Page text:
“Our largest need is keeping the bonds with our dislocated staff as strong as possible,” says Kirk Gafill, owner of Nepenthe, established by his grandparents in 1949. At first, Gafill, too, closed his restaurant and took the opportunity to spruce up the place, an effort that employed some of his staff. Gafill kept all of his workers on health care (switching them to COBRA in April when the insurance company required it) and has helped some find temporary gigs at friends’ restaurants elsewhere in Monterey County.

In April, Nepenthe opened again, and 20 or so workers now have jobs serving a pared-down menu of classics — the chile-mayo-topped “ambrosia burger,” steak frites, beet salad — to the 400 or so of Big Sur’s 1,500 full-time residents who are stuck on the south side, along with assorted guests who’ve made it in. But with covers varying from 50 one night to 10 another, down from more than 400 during a regular high season when the bulk of the area’s yearly 900,000 visitors come through, “there are no simple questions or answers down here,” Gafill says.

“What is a skeleton crew?” he continues. “We don’t want them to stand around doing nothing. What is an appropriate scale for our menu? We can’t do highly perishable items or things we need bulk for. We don’t want to bring in food at great cost and effort and have to throw it away.”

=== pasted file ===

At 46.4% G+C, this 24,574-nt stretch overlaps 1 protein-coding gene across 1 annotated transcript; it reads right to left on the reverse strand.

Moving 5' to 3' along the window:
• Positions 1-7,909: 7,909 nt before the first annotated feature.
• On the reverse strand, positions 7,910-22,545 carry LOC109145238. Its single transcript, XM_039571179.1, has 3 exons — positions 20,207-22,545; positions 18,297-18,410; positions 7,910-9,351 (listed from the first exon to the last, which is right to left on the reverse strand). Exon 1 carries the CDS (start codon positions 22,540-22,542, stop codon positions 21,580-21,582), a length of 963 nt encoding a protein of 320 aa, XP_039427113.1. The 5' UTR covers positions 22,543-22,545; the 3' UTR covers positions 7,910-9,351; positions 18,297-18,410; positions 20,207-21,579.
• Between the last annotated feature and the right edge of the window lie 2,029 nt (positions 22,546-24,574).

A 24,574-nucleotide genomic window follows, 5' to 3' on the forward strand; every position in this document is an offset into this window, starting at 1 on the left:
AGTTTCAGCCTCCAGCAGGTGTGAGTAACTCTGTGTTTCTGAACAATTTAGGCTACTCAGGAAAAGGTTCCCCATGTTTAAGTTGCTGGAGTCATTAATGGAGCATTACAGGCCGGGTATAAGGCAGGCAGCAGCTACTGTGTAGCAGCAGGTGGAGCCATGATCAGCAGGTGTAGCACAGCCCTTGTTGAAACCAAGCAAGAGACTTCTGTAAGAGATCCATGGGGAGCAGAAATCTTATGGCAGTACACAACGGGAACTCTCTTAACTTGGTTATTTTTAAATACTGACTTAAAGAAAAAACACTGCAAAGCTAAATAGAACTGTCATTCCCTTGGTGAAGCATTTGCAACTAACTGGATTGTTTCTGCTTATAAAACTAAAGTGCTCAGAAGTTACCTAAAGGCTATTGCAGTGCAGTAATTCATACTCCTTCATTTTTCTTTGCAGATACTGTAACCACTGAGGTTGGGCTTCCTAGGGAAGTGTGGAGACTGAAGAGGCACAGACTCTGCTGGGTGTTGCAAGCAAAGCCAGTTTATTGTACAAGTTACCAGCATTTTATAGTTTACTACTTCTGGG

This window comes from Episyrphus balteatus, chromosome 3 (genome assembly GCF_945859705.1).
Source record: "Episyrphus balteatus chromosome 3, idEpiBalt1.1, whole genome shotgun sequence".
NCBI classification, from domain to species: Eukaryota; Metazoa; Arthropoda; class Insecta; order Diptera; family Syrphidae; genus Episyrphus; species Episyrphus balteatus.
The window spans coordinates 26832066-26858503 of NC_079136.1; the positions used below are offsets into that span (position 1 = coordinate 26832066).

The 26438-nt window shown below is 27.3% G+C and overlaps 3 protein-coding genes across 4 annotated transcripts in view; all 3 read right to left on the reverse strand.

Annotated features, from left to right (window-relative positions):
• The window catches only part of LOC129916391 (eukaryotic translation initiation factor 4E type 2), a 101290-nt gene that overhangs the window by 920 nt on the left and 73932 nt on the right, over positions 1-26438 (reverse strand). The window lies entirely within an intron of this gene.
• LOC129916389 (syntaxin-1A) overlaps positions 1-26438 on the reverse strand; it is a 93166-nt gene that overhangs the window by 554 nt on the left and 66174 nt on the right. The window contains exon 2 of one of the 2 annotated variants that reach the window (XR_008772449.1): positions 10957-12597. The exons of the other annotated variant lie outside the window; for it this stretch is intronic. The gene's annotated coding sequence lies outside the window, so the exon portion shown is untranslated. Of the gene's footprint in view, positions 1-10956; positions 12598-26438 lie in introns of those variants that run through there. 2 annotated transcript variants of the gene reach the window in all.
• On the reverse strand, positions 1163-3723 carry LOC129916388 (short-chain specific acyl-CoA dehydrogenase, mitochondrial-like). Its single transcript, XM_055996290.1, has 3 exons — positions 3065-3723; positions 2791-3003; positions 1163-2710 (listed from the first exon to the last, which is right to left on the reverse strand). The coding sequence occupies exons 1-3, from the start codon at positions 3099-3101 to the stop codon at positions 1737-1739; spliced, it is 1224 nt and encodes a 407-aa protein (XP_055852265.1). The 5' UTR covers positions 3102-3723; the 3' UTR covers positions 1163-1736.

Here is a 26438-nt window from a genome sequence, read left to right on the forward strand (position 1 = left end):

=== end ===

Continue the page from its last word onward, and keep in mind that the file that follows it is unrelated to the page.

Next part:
As a Big Sur institution with a history of regulars that includes Henry Miller and Clint Eastwood, Nepenthe’s quick reopening provides locals a way to gather and “get out of the artificial routines of survival mode we’ve gotten into,” says Gafill. But, he adds, “everything is a logistical challenge. Every day we are having to MacGyver new solutions.”

In fact, one of the reasons Gafill could reopen with the expectation of customers is that neighboring Post Ranch Inn came up with the ultimate MacGyver move: bringing in guests via helicopter through a new, all-inclusive Escape Through the Skies package. For well-heeled visitors, the promotion offers the opportunity to experience Big Sur un-impinged by the hordes that have characterized the busy season in recent years.

The patio at Nepenthe.
Sandip Bhattacharya/Flickr
The view of Big Sur from Nepenthe.
Harvey Barrison/Flickr

But perhaps the most resourceful of Big Sur proprietors works on the other end of the scale, at the modest Big Sur Deli and Taproom. A community haunt for quick bites and groceries, the place stayed open even when others shuttered back in winter. “We have been losing money, but I just don’t believe in closing,” says owner Kurt Mayer, who’s been waiting for funds from approved disaster loans to come through. “Who’s gonna go to a high-end restaurant in a disaster? But you’re gonna need milk and eggs and bread and beer, which is a large reason I’m open.”